Managing restaurant labor costs is a crucial step to maintaining a profit in the restaurant business. Because of the high cost involved in restaurant operations, it's important for restaurant owners to keep labor cost percentages within 20% to 30% of the total cost to stay profitable in the restaurant industry.
Because every restaurant and eatery are different, the cost percentage total will vary. For instance, there is a distinction in cost total depending on what type of cuisine is being served. A full-service restaurant will have higher operating costs than a quick-service restaurant. Each would need their restaurant management to be very different when trying to determine restaurant profitability via cost percentages.
Calculating restaurant labor costs can include- Group Restaurant Labor Costs for Clarity Divide labor into groups to calculate the percentage total by the total labor of each position. For example, you could group employees by hours worked. Hourly employees would be put together with salary employees in another group. And whittle down further by splitting front-of-house staff (servers, hosts, bartenders) from kitchen staff (cooks and dishwashers) and management staff.
Once the staff is divided into groups, case studies can be done by calculating the restaurant labor of each team. With a clearer picture of the costs, total changes can be made to bring labor cost total down. For instance, scheduling software could be used to try different combinations of staffing to control labor from becoming too costly.
Use a Labor Cost Formula To calculate labor cost it's important to make sure to use a formula that includes the prime cost. Restaurant operators understand that using this type of formula to calculate restaurant labor cost is more effective to determine total revenue.
Prime costs are terms used to describe the sum of the labor costs plus COGS, which means Cost of Goods Sold. COGS is determined through inventory management and takes into account the cost of each food item on the menu. A bottom line of 60% or less of total sales should be a restaurant's prime cost. It represents cost percentage of controllable expenses. To calculate restaurant prime cost, all hourly employees, salaried employees, payroll taxes and employee benefits like health care should be listed and become the sum of total labor costs.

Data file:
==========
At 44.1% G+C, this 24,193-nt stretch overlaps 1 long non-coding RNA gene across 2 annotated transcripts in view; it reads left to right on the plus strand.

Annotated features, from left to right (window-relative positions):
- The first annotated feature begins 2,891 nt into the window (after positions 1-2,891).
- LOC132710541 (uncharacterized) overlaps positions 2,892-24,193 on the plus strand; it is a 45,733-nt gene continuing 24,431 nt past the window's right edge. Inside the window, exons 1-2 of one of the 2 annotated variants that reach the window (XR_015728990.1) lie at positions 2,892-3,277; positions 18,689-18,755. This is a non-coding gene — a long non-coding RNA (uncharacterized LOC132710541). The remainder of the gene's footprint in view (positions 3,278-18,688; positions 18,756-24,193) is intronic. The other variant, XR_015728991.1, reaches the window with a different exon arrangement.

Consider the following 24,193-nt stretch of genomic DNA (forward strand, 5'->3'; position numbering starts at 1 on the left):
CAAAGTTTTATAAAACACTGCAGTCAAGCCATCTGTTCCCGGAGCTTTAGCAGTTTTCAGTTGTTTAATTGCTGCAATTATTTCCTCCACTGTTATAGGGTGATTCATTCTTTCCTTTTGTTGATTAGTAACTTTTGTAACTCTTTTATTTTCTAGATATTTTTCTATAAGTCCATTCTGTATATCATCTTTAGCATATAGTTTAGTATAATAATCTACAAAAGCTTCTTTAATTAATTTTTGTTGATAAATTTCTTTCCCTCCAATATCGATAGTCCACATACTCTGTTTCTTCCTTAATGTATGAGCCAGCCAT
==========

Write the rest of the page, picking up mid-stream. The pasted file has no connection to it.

Calculating labor as a costs percentage of sales is useful but it doesn't provide a percentage total sales that highlights areas that need improvement. In order to truly identify where labor costs are impacting weekly sales a more detailed report is needed.
The important thing to remember is that restaurant labor costs are a singular part of total operating costs. Trying to reduce labor costs will only put a band-aid on the problem rather than fixing it.
Save on Restaurant Labor Costs With Cross Training and Scheduling Using scheduling software helps reign in any overtime before it impacts the labor cost percentage total. By monitoring the scheduling of each employee it keeps sales labor from diminishing the overhead. Today's scheduling softwarecan come standard as part of the POS system. It turns data into visual reports and makes looking at the time period each staff members works per hour more detailed and easier to navigate.
Another viable method to save on restaurant labor costs is to cross train employees. This makes staff more productive and gives them an opportunity for growth which lessens turnover rates.
Restaurant Labor Costs Guidelines
Running a restaurant comes with costs a restaurant manager or owner needs to know how to handle. Cost of food, payment for staff and real estate expenses are all part of the expenses to run a restaurant. Labor Costs Restaurant labor cost percentage is a significant expense. Staff is imperative to the success of a restaurant. Even if they work minimum wage their salary will be important when calculating labor cost percentage. The cost includes payroll tax and any health benefits the employees are offered. Cost of Food and Other Goods The cost of food and other goods, also called COGS (cost of goods sold) is the primary expense in running a restaurant. This cost includes everything from ingredients to cleaning supplies and even incidental items like napkins or straws. An ideal COGS shouldn't be more than 40% of the restaurant revenue. Fast casual restaurants will have a lower percentage on cost of goods sold than higher-end restaurants.
Rent Costs Rent of the building space should never be over 10% of the restaurant's revenue. The cost includes utilities, property taxes and insurance. The cost of rent or mortgage is a fixed expense where the utilities like gas and water can be fixed or variable.
Operating Costs Total cost of operating expenses includes dishes and kitchen equipment. The operating costs will also include advertising. A general operating cost in most restaurants is a POS system. One way to keep operating expenses low is by limiting the amount of disposable items.
Conclusion to Restaurant Food Costs
Restaurant operating costs include labor costs, cost of goods sold, and rent.
To calculate labor cost the prime cost must be formulated. Prime costs is the sum of the labor costs plus Cost of Goods Sold (COGS).
A restaurant manager or restaurant operator must manage restaurant labor costs effectively to produce profit.
Labor cost percentage sales should stay within 20% to 30% of total cost.